By Henry Schmidel
Antarctigo Vespucci is the power-pop side project of punk legend Jeff Rosenstock and indie-punk darling Chris Farren. After Farren’s Florida-based band Fake Problems went on hiatus in 2014, he moved to New York and found Rosenstock, whom he’d met years earlier when Jeff was fronting Bomb The Music Industry! Within the year, Antarctigo Vespucci released two EPs. Last October, they released their second full-length album: Love in the Time of E-Mail.
E-Mail is hard to describe without metaphor. It’s trying to sleep on a friend’s couch—kept awake by the sound of their DVD player’s menu music and light barely peeking through thin window shades. It’s finding love in this new, online world, from dating over email to the heart-pounding nerves of those three dots in iMessage. Most importantly, it’s somehow reminiscent of a specific age yet timeless, using the archaic spelling of e-mail and nostalgic memories to describe feelings that are pervasive through generations. All thirteen songs approach this in a different way, a Black Mirror-like anthology of love in the digital age.
Though it covers a very deliberate theme, Love in the Time of E-Mail doesn’t play out like a typical concept album. Every song is unique and has huge meaning and impact independent of the album as a whole. “Voicemail” is an ethereal message to some unknown lover, constantly backed by the sound of an analog answering machine’s tape rolling. “Kimmy” tells the tale of nervousness and fear at bringing an exclusively online relationship into the real world. “White Noise” describes the fear felt when falling in love with someone without knowing if they feel the same way. It’s also one of the few times that the pointed politicism of Rosenstock’s solo work creeps into Antarctigo Vespucci. “Passed out on election day / Tripping over my words on stage” wouldn’t sound out of place if it were on his own 2018 album, POST-.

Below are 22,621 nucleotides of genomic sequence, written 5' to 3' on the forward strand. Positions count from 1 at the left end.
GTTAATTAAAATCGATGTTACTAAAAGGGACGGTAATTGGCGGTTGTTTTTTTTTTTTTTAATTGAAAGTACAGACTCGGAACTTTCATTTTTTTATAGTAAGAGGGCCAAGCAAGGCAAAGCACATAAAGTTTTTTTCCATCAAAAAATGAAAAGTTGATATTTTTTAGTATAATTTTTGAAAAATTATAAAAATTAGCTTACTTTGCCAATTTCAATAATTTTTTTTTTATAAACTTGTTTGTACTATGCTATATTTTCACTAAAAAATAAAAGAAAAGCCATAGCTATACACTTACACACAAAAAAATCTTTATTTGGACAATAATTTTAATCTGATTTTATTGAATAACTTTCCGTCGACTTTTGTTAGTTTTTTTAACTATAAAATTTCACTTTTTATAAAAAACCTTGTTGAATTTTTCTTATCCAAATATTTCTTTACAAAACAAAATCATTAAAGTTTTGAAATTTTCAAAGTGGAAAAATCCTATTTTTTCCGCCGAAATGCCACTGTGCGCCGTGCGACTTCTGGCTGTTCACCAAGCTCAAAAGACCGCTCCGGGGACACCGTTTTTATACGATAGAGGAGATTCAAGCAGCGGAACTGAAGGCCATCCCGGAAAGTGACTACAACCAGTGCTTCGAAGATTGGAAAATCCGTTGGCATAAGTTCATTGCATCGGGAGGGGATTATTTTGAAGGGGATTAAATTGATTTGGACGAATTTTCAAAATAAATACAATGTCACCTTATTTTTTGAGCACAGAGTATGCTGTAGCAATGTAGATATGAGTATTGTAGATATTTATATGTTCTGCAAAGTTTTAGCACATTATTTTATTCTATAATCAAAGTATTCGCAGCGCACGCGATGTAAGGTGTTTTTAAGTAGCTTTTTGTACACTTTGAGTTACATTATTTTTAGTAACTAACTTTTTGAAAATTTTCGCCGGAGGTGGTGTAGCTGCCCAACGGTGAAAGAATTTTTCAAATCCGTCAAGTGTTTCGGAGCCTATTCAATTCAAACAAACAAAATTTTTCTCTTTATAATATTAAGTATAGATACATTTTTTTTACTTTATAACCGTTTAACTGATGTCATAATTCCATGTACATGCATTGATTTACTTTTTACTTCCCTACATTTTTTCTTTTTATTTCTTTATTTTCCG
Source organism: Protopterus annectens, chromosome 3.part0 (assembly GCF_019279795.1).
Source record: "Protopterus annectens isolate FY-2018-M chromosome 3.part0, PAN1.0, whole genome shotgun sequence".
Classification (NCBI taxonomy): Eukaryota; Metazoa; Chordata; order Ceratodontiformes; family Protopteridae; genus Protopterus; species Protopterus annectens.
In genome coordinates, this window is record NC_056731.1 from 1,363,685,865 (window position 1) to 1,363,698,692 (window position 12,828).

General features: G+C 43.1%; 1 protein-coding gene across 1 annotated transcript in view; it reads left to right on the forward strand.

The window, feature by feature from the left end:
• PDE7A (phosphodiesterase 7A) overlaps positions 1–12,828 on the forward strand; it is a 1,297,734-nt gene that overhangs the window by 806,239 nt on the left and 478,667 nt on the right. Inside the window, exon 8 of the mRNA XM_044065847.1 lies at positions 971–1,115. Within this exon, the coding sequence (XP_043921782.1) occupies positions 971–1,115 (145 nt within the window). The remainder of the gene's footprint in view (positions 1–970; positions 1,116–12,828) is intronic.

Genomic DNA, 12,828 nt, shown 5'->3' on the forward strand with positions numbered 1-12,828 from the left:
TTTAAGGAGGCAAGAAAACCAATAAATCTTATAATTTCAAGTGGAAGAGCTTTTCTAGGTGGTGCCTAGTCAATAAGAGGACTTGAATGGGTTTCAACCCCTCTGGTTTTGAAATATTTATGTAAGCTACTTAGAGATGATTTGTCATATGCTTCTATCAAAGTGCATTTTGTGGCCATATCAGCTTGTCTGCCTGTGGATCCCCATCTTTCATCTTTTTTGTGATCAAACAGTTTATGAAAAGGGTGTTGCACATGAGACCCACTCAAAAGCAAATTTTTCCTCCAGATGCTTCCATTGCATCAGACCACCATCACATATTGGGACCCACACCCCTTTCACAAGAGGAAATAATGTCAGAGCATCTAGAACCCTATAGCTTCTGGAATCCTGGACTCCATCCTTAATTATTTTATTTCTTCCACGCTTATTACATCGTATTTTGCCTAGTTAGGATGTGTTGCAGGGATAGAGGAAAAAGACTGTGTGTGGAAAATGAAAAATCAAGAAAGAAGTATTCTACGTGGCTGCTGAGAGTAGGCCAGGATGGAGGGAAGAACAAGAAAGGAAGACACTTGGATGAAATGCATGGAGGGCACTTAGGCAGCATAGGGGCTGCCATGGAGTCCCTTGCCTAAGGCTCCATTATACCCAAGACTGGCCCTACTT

“Breathless on DVD” is my personal favorite track. What do you think of when you’re reminded of someone you used to love? Antarctigo Vespucci answers that question with questions of their own. “Are you still 27 and mad at me / Watching Breathless on DVD / In the dead of winter, 2009” is their response. When you think of someone from the past, you’re remembering how you felt, not who they were. Unfortunately for Farren, this relationship didn’t end well, leaving him with one more question: “Why did I crumble? / Why did I crumble at the thought of you last night?”
Sometimes when you remember the good times, it’s hard to remember the not-so-good times that went with them. Love In The Time Of E-Mail, however, doesn’t let you forget. For every sweeping love song that Farren and Rosenstock cook up, there’s a sad side, a reminder that if our past relationships were perfect, they never would have ended.